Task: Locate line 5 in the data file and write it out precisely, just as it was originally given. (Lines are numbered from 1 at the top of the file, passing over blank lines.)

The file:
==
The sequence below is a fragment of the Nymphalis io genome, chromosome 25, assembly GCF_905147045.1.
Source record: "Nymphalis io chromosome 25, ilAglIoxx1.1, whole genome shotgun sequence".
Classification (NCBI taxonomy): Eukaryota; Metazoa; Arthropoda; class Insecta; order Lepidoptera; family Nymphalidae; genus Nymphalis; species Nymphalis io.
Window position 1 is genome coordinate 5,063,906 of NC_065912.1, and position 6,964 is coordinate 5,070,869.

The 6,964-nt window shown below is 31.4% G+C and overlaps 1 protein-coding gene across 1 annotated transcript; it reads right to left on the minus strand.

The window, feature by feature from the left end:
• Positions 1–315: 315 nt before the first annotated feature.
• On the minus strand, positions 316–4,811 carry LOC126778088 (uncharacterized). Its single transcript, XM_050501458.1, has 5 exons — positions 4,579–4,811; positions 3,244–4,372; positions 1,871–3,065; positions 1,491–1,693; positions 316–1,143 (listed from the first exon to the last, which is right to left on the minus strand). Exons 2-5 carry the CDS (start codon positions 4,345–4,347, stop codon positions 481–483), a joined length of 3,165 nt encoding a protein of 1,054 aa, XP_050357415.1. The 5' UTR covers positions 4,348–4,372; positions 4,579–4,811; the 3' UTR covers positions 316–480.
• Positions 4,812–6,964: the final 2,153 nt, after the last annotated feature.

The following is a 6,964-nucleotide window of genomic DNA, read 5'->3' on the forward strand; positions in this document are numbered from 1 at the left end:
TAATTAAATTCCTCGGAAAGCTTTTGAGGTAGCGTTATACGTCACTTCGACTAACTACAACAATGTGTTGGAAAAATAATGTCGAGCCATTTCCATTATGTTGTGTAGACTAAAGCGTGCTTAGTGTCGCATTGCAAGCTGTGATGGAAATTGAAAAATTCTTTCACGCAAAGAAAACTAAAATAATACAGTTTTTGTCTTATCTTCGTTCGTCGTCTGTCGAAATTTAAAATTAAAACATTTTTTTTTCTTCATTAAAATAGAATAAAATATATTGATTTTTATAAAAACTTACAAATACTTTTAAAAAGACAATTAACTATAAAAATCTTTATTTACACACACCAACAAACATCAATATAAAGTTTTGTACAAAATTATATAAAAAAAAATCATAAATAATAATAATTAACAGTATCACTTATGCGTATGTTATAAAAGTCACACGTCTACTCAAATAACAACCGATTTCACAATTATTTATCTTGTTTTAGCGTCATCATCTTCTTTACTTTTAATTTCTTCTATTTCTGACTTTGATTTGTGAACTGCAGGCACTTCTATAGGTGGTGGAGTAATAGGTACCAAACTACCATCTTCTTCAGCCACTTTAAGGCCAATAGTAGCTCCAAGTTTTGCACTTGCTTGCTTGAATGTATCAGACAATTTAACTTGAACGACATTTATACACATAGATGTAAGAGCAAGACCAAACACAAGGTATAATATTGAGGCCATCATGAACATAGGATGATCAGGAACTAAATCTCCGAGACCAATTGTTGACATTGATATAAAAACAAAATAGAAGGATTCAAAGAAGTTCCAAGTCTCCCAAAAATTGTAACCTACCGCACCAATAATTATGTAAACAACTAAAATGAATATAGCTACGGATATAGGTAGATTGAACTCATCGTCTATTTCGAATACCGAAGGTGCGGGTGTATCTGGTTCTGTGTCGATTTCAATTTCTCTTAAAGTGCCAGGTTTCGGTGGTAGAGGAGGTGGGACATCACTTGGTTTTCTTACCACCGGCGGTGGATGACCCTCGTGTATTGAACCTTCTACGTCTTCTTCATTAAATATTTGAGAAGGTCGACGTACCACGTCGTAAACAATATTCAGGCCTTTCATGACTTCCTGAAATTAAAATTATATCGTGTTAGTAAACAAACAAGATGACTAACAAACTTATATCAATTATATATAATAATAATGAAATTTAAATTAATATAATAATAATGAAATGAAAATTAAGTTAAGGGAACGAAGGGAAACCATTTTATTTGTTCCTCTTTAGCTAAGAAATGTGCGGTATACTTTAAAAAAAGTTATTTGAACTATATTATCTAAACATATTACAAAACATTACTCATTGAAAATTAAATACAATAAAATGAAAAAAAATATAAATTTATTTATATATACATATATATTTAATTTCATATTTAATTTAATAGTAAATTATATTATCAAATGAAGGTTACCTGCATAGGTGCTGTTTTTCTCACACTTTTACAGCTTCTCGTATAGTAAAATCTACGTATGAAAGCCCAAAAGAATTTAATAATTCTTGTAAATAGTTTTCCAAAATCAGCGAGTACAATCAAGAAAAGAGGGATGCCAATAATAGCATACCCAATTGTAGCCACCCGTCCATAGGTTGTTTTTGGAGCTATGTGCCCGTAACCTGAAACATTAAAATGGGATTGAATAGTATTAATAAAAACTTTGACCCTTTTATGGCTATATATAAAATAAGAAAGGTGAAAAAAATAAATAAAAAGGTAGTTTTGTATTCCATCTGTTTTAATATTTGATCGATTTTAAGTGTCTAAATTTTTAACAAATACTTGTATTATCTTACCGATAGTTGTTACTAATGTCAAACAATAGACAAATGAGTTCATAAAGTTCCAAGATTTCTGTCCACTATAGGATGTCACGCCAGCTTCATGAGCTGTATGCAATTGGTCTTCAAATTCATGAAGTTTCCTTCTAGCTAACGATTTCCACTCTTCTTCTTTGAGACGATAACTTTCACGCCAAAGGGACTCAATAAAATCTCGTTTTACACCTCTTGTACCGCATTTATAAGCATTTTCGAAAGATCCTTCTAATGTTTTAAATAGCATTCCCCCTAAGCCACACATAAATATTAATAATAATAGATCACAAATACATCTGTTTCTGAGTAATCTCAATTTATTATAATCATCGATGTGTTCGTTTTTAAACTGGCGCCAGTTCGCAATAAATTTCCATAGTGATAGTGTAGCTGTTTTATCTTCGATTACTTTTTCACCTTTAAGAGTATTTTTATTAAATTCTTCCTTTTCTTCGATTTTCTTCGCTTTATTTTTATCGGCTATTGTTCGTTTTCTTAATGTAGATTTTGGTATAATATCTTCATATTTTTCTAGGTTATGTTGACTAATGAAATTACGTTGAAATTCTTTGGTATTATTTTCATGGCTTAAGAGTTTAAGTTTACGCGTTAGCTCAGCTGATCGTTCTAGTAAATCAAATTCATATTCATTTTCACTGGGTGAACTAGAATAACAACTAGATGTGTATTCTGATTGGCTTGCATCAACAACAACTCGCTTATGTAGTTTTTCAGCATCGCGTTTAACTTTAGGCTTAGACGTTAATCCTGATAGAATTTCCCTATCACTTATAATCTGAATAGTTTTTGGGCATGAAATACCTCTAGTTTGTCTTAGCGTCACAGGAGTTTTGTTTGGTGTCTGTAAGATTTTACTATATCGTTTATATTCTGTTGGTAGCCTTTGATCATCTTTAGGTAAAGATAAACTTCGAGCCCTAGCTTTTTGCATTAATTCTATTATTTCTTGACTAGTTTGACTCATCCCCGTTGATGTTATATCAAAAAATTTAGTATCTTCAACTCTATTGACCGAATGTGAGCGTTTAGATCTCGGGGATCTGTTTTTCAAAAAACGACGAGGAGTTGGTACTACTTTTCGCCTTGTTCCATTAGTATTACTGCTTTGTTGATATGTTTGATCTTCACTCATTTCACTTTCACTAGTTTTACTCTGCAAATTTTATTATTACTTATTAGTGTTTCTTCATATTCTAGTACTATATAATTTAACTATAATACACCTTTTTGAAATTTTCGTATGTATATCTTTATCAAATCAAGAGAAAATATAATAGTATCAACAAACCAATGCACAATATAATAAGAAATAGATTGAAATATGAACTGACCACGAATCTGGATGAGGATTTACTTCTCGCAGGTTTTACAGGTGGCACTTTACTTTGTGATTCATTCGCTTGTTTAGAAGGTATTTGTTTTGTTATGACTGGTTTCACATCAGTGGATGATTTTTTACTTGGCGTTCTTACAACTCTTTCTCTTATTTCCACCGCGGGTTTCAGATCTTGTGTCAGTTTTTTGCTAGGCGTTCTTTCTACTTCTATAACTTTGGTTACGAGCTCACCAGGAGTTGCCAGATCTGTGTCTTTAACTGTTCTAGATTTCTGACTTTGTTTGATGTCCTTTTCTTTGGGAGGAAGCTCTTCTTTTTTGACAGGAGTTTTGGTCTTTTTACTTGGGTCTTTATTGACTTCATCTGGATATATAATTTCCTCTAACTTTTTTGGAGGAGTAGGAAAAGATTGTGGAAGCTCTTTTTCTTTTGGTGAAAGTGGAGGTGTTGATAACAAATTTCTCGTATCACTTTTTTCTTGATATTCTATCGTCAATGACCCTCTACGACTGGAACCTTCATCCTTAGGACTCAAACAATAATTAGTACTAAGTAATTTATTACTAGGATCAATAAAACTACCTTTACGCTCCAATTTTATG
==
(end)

The 6,964-nt window shown below is 31.4% G+C and overlaps 1 protein-coding gene across 1 annotated transcript; it reads right to left on the minus strand.